Since its founding, Anderkote remained a vital spot from the governance point of view. Nothing much, however, is available in history. The detailed description of Anderkote is found once the Kashmir’s transition to Islam had actually taken place.

That drama took place in the summer of 1338 when Kota Rani, the last Hindu sovereign of Kashmir, fled apprehensive of Shah Mir, the founder of Kashmir’s medieval sultanate. History remembers him as Sultan Shamsuddin. By then, he had become very popular in Srinagar and Kota Rani was scared of that popularity.

Shahmir ruled Kashmir from Anderkote.  After ruling for three years, he died in the same village and lays buried there.

Rani shifted her capital to Anderkote, where she appointed Bhatta Bhiksana as her Prime Minister. Shamir initially sent her a marriage proposal which the Rani refused. Later, he led an army and attacked Anderkote, besieged the fort and eventually killed her Prime Minister. Vanquished, she agreed to marriage that actually took place. Locals believe Shamir had only 1199 soldiers with him.

But Shahmir as the new ruler of Kashmir never trusted her. He imprisoned her along with her two sons where she died in custody in 1339.

Shahmir ruled Kashmir from Anderkote.  After ruling for three years, he died in the same village and lays buried there. The locals have converted his grave into a shrine. His son Allauddin (Ali Sher) also ruled Kashmir from there, for some time, till he shifted to his new capital, Alauddin Pora in Srinagar.

When the epicentre of the Sultanate was decimated by the floods, Zainulabideen decided to reconstruct it. Without touching the Anderkote, he set up Zainatilak at a highland not far away.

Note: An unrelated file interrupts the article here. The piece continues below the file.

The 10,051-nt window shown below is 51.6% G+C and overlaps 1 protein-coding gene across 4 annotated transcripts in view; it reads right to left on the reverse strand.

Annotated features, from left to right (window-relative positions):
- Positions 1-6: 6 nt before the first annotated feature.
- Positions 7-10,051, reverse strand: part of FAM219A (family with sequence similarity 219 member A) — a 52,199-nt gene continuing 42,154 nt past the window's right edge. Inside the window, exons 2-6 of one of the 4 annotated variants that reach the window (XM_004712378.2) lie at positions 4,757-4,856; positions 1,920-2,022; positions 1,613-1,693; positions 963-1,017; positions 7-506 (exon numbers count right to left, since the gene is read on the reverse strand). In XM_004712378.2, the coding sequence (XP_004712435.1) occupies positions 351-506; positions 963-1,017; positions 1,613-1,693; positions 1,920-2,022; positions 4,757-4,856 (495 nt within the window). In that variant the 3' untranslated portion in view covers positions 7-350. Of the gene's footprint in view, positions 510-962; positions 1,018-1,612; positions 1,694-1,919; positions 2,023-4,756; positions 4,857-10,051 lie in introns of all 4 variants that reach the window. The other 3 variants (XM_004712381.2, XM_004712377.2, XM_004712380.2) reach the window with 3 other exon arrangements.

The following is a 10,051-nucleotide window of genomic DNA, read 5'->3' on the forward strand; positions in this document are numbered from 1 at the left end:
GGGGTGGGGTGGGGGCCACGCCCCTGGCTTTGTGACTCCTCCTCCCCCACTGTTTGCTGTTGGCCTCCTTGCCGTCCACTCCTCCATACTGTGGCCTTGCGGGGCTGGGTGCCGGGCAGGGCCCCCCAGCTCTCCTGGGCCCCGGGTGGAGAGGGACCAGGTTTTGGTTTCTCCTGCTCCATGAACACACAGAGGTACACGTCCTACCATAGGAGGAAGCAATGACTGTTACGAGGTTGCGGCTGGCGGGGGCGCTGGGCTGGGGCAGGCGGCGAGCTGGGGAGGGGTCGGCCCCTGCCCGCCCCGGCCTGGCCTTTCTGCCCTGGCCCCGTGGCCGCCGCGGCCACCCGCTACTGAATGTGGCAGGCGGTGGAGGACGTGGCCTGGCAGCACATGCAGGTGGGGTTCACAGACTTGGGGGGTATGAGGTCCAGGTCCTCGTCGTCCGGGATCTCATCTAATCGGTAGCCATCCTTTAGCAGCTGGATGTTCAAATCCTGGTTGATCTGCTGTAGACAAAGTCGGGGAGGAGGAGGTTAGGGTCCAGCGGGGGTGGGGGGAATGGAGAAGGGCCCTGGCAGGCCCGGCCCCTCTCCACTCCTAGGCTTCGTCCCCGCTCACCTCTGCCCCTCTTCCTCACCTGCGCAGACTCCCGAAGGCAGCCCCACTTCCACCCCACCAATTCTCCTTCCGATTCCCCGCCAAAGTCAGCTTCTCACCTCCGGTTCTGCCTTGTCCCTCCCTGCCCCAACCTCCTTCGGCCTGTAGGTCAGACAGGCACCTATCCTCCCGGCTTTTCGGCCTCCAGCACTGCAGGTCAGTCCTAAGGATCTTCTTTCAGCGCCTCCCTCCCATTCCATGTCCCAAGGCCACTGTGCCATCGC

It is said that the king constructed two ponds, one of them remained filled with water. Another one remained filled either with milk or some other drink. But local legend lacks any information on this. Besides, Zainulabideen spread the course of the stream, Lari to the village of Asham through Safapora. He constructed a canal to make passage for the stream.  He also set up a garden in Safapora which is not far away from the Anderkot. In order to prevent recurrent tensions in North Kashmir, he built a causeway connecting Anderkote with Sopore, where he had built a palace and a governance seat.

But, once a vibrant hamlet, Zainatilak now remains confined to the books only. Historians have mentioned its importance, while people have failed to retain its name. Unlike Anderkote, Zainatilak is untraceable. Interestingly, Anderkote is just a walking distance from Parihaspora, the magnificent capital of Kashmir’s Hindu era.

After the Sultanate was over and Mughal conqueror Mirza Haider Dughlat took over from the weak Shahmiris, Anderkote retained its importance. He ruled from this fort and constructed a number of buildings, thus introducing new system of windows. After his death, his family had taken refuge in this fort and their respectful return was negotiated with the Chaks, the new masters of Kashmir.

The major attraction of the village is a shrine of Sultan Shah Badshah’s, the founder of Shahmir dynasty. People throng this shrine for solace and mental peace.

History does mention Anderkote retaining its importance by way of a garrison. But the traces of the fort do not exist anymore.

Aware of their rich past, Anderkote lives a life of misery now. Poor, downtrodden, its economy depends on marginal farming and labour. Inhabited by almost 1000-households, this Shia Muslim village has just a primary school.

The major attraction of the village is a shrine of Sultan Shah Badshah’s, the founder of Shahmir dynasty. People throng this shrine for solace and mental peace.

Just outside the Shrine are two pillars that according to the locals were used by the king to tie his lion and horse!

Within the same cemetery premises there are various graves that according to locals are of the soldiers that along with the king captured Anderkote and defeated the Hindu queen.